The Natural State

folds in sheet  Q:  “How to stop thinking?”

I do not know what this struggle about “stopping thought” is.

Everyone from the most intelligent to the dullest does it several times each night in deep sleep without any effort whatsoever!

It happens all the time when you are stunned by something sudden — a surprise, a life-threatening or life-enhancing situation, a beautiful object (person, scene, painting, art), in love.

Secondly, the world itself is a mentation (thought) — remember, the world includes your body-mind, mental thought etc.

Also, have you not observed that breath is closely related to thought — slow down breath, thoughts slow down; end breathing totally and thought ends – but that is called ‘death’ often. 🙂

Q:   Thought is more or less running my life, instead of me just being…”

There is a subtle but a great mis-understanding in that statement.

It shows as if there is a poor helpless victim, a “me” having a life of my own and there is an extraneous another  entity, ‘thought,’ which has usurped the controls of my life and ‘running my life’ as per its whims and fancies, thus ruining my “just being.”

Please notice the presence of how many things you have postulated here  — a ‘me’; an extraneous usurper, thought; a life which I suppose is in my possession; the action of ‘running life’ etc. — a multiplicity!

If you understand and use the various “inquiry tools” provided by Advaita, you will know that:

  • At any time there is only One –  not multiple things.
  • There is no separate “me” other than that current thought. (Can you identify the ‘me’ and the current controlling thought as two clear entities at any given moment?)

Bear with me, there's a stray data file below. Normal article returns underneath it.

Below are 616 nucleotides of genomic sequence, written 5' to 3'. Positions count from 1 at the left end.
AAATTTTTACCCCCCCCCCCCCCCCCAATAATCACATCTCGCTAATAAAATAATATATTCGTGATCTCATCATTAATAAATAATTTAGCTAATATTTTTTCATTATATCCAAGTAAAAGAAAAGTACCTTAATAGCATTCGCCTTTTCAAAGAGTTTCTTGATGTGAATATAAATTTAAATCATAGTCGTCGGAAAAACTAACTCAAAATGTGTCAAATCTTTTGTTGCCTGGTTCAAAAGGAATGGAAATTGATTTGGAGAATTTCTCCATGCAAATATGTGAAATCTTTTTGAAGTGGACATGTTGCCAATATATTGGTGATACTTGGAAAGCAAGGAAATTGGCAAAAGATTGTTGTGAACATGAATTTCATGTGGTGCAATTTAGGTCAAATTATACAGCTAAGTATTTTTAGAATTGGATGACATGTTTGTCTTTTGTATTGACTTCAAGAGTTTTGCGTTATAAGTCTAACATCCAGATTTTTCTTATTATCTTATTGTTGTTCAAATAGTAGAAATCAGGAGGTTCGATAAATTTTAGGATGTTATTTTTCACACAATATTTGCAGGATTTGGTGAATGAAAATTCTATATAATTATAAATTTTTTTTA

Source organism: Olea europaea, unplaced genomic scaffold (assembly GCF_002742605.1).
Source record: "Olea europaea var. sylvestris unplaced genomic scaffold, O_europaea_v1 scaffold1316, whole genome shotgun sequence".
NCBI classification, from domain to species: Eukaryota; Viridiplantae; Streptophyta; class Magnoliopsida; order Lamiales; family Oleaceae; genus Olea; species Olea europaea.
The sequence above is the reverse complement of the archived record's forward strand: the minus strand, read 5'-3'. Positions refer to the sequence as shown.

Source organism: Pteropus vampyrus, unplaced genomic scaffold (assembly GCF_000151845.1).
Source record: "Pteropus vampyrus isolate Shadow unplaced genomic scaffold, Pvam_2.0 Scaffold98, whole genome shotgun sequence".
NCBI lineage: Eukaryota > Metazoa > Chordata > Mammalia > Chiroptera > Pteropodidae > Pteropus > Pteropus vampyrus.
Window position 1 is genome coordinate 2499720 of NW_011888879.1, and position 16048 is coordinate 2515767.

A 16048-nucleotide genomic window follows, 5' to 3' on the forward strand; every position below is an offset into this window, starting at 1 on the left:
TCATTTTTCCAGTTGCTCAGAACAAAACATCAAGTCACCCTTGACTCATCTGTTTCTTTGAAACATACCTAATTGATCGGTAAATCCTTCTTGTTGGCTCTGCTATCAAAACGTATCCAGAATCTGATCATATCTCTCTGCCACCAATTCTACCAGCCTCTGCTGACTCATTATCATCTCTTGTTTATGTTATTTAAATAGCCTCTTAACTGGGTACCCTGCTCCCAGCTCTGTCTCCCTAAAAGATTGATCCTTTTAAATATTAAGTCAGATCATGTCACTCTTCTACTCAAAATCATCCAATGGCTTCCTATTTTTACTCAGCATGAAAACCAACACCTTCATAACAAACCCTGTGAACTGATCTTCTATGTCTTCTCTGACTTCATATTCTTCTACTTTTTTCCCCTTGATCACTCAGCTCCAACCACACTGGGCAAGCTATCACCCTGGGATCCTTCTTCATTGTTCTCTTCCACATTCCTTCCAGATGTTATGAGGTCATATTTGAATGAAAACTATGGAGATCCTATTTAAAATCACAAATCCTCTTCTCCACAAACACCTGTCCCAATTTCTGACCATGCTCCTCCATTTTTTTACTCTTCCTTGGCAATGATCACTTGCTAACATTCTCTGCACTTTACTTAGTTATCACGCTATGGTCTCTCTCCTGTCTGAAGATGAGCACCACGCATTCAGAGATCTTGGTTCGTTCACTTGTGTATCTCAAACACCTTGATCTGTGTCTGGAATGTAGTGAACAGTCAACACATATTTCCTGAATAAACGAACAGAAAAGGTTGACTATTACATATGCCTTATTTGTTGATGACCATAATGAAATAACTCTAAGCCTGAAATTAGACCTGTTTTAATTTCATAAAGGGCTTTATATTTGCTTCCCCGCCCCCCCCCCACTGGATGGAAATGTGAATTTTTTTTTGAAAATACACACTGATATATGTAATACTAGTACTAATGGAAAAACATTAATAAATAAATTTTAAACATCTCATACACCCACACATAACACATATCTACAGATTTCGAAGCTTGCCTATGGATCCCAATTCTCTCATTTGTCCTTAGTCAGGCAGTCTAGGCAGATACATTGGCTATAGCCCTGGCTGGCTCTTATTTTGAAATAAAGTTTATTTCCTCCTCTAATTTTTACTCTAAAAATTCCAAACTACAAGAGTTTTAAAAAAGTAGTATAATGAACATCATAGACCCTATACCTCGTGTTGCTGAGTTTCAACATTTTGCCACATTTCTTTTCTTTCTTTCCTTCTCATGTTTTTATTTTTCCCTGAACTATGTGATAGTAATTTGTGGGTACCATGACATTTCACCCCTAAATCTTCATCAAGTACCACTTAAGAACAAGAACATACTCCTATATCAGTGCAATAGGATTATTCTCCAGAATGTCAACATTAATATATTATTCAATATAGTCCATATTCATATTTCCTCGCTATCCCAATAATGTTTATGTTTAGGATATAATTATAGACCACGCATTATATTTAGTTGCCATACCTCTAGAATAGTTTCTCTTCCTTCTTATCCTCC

• There is no activity called “Life” separate from whatever is going on at the moment.
  • There is no distinct ‘beingness’ which just will be present only if and iff the thought does not control.

In fact, Life is the entire “whatever-is-going-on + thought + ‘me’ + …”

And that unfragmented Oneness which is not divvied is the “just Beingness” from moment to moment.

That is the natural state. That is the True “ME.”

The True Me which is Infinite (perhaps a better word is Dimensionless) Itself raises at that moment as a finite ‘thought wave’ (a vibration) and perceives “Whatever-Is.”  That perceiving of Itself through the finite vibration shows a world much like a single white beam of light appears with multiple colors after passing through a prism.

I will like to give a very approximate analogy to help knowing Oneness.

Think of a large uniform clean, neat shining white bed sheet nicely stretched and spread flat without wrinkles. Is any one particular spot on the sheet distinguishable from the other? No, all spots (locations) are uniform, identical and homogeneous — in fact, there is no possible way to demarcate and distinctly identify a single spot by setting a boundary around it. Every spot you may select is within that One continuous whole sheet which is undivided into parts.

Now give a shake in a corner or a side of the sheet.

What will happen?

Some waves will form and as you lay the sheet down, the flat stretch is gone. The sheet gets folded. It raises up as hills in some places. At some other places, it shows depressions. Some depressions may be big; others narrow and small. Some hills may be conical, some trapezoid-like and so on and on. Many shapes and sizes can be distinguished. The One huge uniform sheet lost its absolute symmetry. Several shapes with some boundaries can be identified. You can give distinct names to those shapes like a hill, a cone, a depression, a long valley etc. The sheet does not look as an undivided whole anymore. It looks like a composite of several shapes conglomerated together.